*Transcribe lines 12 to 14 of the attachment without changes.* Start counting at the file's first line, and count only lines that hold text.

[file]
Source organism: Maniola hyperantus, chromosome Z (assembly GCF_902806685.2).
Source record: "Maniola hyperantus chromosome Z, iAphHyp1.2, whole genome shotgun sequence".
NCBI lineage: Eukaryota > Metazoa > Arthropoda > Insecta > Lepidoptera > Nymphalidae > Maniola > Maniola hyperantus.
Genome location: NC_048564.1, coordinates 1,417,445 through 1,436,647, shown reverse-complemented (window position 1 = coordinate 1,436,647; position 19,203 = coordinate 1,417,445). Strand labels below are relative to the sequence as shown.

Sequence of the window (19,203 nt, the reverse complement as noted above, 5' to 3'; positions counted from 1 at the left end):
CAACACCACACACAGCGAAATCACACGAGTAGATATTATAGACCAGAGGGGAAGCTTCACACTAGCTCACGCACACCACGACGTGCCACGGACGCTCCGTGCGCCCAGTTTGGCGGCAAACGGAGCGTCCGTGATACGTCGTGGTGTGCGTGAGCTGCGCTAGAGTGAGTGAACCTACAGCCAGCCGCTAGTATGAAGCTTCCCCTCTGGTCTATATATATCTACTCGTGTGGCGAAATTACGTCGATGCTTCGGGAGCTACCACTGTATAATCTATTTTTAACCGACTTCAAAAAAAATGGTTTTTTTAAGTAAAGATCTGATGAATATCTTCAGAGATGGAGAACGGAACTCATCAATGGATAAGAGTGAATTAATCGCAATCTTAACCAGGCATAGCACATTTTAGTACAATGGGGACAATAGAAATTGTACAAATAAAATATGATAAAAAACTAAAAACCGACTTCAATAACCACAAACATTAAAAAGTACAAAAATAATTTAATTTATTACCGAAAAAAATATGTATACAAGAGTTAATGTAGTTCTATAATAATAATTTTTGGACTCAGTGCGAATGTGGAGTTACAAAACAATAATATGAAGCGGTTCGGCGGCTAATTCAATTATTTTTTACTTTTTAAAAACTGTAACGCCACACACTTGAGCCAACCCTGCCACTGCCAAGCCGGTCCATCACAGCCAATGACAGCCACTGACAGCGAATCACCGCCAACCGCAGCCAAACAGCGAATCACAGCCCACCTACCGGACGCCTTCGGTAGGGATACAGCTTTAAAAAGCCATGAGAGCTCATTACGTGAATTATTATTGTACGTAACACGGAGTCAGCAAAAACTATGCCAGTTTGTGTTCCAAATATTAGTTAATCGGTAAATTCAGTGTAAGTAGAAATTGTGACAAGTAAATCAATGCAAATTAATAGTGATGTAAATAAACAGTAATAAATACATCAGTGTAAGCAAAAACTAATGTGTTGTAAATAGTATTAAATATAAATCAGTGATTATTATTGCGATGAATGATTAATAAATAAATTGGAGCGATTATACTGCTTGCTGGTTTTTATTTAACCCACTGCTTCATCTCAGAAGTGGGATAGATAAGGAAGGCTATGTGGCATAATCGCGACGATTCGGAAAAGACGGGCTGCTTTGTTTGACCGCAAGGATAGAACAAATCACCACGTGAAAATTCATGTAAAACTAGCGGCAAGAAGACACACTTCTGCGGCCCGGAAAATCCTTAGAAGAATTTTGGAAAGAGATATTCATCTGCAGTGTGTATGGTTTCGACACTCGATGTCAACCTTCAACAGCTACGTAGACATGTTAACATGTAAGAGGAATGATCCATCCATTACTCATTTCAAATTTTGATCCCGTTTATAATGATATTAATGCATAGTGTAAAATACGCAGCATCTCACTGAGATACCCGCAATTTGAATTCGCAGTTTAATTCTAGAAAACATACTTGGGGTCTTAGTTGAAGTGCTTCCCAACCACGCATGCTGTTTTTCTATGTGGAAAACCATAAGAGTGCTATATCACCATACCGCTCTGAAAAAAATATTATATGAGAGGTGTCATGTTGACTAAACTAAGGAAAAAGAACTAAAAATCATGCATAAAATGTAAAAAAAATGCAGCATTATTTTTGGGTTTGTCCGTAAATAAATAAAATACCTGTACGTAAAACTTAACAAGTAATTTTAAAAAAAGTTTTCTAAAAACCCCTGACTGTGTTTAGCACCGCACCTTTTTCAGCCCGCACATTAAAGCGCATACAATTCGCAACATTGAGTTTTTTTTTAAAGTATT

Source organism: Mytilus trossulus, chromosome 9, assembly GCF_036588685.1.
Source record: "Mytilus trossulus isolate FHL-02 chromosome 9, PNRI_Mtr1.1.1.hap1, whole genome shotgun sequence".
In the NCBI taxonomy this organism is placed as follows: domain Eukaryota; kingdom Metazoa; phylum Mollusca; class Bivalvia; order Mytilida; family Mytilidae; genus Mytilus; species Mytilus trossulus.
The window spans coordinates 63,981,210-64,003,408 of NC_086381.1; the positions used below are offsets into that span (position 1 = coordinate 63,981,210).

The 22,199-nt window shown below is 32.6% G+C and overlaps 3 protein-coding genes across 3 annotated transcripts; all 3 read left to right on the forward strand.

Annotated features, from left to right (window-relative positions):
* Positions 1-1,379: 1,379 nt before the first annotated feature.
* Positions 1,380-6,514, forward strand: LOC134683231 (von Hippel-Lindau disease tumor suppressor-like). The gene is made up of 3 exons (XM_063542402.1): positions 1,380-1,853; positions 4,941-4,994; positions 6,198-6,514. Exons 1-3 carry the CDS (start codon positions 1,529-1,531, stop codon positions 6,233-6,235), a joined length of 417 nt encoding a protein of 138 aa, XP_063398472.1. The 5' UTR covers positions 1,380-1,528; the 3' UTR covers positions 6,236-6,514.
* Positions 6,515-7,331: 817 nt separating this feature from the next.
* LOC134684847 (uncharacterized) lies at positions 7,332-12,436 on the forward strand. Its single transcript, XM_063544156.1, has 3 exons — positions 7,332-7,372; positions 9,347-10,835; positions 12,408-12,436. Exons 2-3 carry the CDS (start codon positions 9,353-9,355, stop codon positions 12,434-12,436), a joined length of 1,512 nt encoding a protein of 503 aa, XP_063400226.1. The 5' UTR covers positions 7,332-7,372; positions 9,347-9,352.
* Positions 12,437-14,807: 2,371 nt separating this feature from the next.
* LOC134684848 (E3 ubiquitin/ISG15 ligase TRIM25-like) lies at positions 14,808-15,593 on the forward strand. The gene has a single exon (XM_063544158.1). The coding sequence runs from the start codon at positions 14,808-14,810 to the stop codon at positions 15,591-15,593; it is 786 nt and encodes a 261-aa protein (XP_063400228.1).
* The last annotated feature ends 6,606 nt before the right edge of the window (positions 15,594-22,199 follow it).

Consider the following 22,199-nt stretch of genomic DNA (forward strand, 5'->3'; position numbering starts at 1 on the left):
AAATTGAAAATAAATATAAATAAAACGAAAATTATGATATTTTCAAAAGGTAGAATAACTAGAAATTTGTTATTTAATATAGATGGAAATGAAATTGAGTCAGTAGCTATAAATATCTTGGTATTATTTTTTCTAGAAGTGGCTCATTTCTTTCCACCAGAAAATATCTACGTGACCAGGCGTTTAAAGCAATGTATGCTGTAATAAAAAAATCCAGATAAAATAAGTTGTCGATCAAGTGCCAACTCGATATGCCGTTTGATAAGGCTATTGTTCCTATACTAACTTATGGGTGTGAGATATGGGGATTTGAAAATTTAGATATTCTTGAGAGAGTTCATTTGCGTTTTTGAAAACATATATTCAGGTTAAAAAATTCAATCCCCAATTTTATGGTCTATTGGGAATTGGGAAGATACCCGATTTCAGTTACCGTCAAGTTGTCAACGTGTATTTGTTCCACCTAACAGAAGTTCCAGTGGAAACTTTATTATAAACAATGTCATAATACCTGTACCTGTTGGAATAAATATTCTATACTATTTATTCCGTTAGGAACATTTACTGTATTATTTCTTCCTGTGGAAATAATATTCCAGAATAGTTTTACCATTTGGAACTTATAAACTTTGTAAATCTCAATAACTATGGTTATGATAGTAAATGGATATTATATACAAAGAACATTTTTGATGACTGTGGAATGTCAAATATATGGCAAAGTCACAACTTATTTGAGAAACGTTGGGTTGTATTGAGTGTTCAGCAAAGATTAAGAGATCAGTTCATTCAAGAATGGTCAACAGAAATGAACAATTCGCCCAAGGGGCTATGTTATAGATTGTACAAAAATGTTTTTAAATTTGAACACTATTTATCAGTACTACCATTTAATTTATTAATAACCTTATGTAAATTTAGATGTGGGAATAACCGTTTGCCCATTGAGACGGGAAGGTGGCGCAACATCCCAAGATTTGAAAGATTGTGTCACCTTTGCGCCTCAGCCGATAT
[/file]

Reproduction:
Annotated features, from left to right (window-relative positions):
* Positions 1-1,379: 1,379 nt before the first annotated feature.
* Positions 1,380-6,514, forward strand: LOC134683231 (von Hippel-Lindau disease tumor suppressor-like). The gene is made up of 3 exons (XM_063542402.1): positions 1,380-1,853; positions 4,941-4,994; positions 6,198-6,514. Exons 1-3 carry the CDS (start codon positions 1,529-1,531, stop codon positions 6,233-6,235), a joined length of 417 nt encoding a protein of 138 aa, XP_063398472.1. The 5' UTR covers positions 1,380-1,528; the 3' UTR covers positions 6,236-6,514.